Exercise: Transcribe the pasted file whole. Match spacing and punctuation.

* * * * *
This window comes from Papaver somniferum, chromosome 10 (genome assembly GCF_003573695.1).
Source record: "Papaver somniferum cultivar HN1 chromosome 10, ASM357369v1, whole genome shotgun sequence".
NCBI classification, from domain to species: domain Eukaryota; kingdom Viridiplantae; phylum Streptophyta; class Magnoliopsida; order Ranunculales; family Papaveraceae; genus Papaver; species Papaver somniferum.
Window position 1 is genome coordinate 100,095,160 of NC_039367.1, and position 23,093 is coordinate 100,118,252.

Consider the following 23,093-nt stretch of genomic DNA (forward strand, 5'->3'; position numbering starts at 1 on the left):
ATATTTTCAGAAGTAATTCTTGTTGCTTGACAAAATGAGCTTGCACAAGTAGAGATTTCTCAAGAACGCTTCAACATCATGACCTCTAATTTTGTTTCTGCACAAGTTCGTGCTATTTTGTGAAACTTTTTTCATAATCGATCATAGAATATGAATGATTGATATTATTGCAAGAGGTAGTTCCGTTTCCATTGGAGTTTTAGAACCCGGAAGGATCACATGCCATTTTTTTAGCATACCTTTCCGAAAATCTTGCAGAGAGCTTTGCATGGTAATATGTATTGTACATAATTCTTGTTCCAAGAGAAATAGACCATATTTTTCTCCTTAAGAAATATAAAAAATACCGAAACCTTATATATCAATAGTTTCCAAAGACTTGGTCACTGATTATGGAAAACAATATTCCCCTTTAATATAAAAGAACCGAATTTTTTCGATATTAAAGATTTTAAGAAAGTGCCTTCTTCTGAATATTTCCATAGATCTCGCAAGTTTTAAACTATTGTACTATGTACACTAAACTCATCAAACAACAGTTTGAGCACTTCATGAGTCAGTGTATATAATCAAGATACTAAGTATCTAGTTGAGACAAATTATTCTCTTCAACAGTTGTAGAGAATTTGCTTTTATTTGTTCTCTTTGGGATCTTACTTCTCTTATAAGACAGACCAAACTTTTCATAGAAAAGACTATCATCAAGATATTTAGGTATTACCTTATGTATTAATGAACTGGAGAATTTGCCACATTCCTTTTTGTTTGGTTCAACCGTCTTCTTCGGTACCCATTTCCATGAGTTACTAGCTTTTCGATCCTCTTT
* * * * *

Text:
This window comes from Papaver somniferum, chromosome 10 (genome assembly GCF_003573695.1).
Source record: "Papaver somniferum cultivar HN1 chromosome 10, ASM357369v1, whole genome shotgun sequence".
NCBI classification, from domain to species: domain Eukaryota; kingdom Viridiplantae; phylum Streptophyta; class Magnoliopsida; order Ranunculales; family Papaveraceae; genus Papaver; species Papaver somniferum.
Window position 1 is genome coordinate 100,095,160 of NC_039367.1, and position 23,093 is coordinate 100,118,252.

Consider the following 23,093-nt stretch of genomic DNA (forward strand, 5'->3'; position numbering starts at 1 on the left):
ATATTTTCAGAAGTAATTCTTGTTGCTTGACAAAATGAGCTTGCACAAGTAGAGATTTCTCAAGAACGCTTCAACATCATGACCTCTAATTTTGTTTCTGCACAAGTTCGTGCTATTTTGTGAAACTTTTTTCATAATCGATCATAGAATATGAATGATTGATATTATTGCAAGAGGTAGTTCCGTTTCCATTGGAGTTTTAGAACCCGGAAGGATCACATGCCATTTTTTTAGCATACCTTTCCGAAAATCTTGCAGAGAGCTTTGCATGGTAATATGTATTGTACATAATTCTTGTTCCAAGAGAAATAGACCATATTTTTCTCCTTAAGAAATATAAAAAATACCGAAACCTTATATATCAATAGTTTCCAAAGACTTGGTCACTGATTATGGAAAACAATATTCCCCTTTAATATAAAAGAACCGAATTTTTTCGATATTAAAGATTTTAAGAAAGTGCCTTCTTCTGAATATTTCCATAGATCTCGCAAGTTTTAAACTATTGTACTATGTACACTAAACTCATCAAACAACAGTTTGAGCACTTCATGAGTCAGTGTATATAATCAAGATACTAAGTATCTAGTTGAGACAAATTATTCTCTTCAACAGTTGTAGAGAATTTGCTTTTATTTGTTCTCTTTGGGATCTTACTTCTCTTATAAGACAGACCAAACTTTTCATAGAAAAGACTATCATCAAGATATTTAGGTATTACCTTATGTATTAATGAACTGGAGAATTTGCCACATTCCTTTTTGTTTGGTTCAACCGTCTTCTTCGGTACCCATTTCCATGAGTTACTAGCTTTTCGATCCTCTTT